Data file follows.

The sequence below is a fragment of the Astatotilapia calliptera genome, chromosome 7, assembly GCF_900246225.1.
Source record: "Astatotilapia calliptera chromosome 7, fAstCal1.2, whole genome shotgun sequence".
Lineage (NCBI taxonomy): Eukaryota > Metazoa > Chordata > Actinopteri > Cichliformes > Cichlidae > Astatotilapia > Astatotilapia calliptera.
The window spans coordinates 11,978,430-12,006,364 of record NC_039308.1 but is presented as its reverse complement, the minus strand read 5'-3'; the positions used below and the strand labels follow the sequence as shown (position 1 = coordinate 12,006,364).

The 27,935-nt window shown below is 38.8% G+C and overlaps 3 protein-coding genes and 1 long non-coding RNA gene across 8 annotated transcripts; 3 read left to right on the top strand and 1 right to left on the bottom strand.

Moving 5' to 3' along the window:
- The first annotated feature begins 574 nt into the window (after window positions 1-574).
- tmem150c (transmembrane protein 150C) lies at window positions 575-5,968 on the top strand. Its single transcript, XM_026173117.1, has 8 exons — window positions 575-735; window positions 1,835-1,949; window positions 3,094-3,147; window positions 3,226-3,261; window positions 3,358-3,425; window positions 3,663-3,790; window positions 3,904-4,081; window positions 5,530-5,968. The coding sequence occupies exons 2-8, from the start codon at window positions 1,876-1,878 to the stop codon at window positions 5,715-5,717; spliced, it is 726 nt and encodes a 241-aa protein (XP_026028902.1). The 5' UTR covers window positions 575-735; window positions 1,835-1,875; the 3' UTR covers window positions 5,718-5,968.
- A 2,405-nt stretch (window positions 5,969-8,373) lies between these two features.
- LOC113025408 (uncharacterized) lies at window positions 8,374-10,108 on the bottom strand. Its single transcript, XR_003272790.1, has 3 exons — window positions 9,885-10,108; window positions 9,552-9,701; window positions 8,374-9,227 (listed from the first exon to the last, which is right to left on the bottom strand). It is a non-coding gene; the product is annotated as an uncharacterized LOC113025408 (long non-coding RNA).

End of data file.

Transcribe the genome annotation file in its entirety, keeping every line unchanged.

The sequence below is a fragment of the Astatotilapia calliptera genome, chromosome 7, assembly GCF_900246225.1.
Source record: "Astatotilapia calliptera chromosome 7, fAstCal1.2, whole genome shotgun sequence".
Lineage (NCBI taxonomy): Eukaryota > Metazoa > Chordata > Actinopteri > Cichliformes > Cichlidae > Astatotilapia > Astatotilapia calliptera.
The window spans coordinates 11,978,430-12,006,364 of record NC_039308.1 but is presented as its reverse complement, the minus strand read 5'-3'; the positions used below and the strand labels follow the sequence as shown (position 1 = coordinate 12,006,364).

The 27,935-nt window shown below is 38.8% G+C and overlaps 3 protein-coding genes and 1 long non-coding RNA gene across 8 annotated transcripts; 3 read left to right on the top strand and 1 right to left on the bottom strand.

Moving 5' to 3' along the window:
- The first annotated feature begins 574 nt into the window (after window positions 1-574).
- tmem150c (transmembrane protein 150C) lies at window positions 575-5,968 on the top strand. Its single transcript, XM_026173117.1, has 8 exons — window positions 575-735; window positions 1,835-1,949; window positions 3,094-3,147; window positions 3,226-3,261; window positions 3,358-3,425; window positions 3,663-3,790; window positions 3,904-4,081; window positions 5,530-5,968. The coding sequence occupies exons 2-8, from the start codon at window positions 1,876-1,878 to the stop codon at window positions 5,715-5,717; spliced, it is 726 nt and encodes a 241-aa protein (XP_026028902.1). The 5' UTR covers window positions 575-735; window positions 1,835-1,875; the 3' UTR covers window positions 5,718-5,968.
- A 2,405-nt stretch (window positions 5,969-8,373) lies between these two features.
- LOC113025408 (uncharacterized) lies at window positions 8,374-10,108 on the bottom strand. Its single transcript, XR_003272790.1, has 3 exons — window positions 9,885-10,108; window positions 9,552-9,701; window positions 8,374-9,227 (listed from the first exon to the last, which is right to left on the bottom strand). It is a non-coding gene; the product is annotated as an uncharacterized LOC113025408 (long non-coding RNA).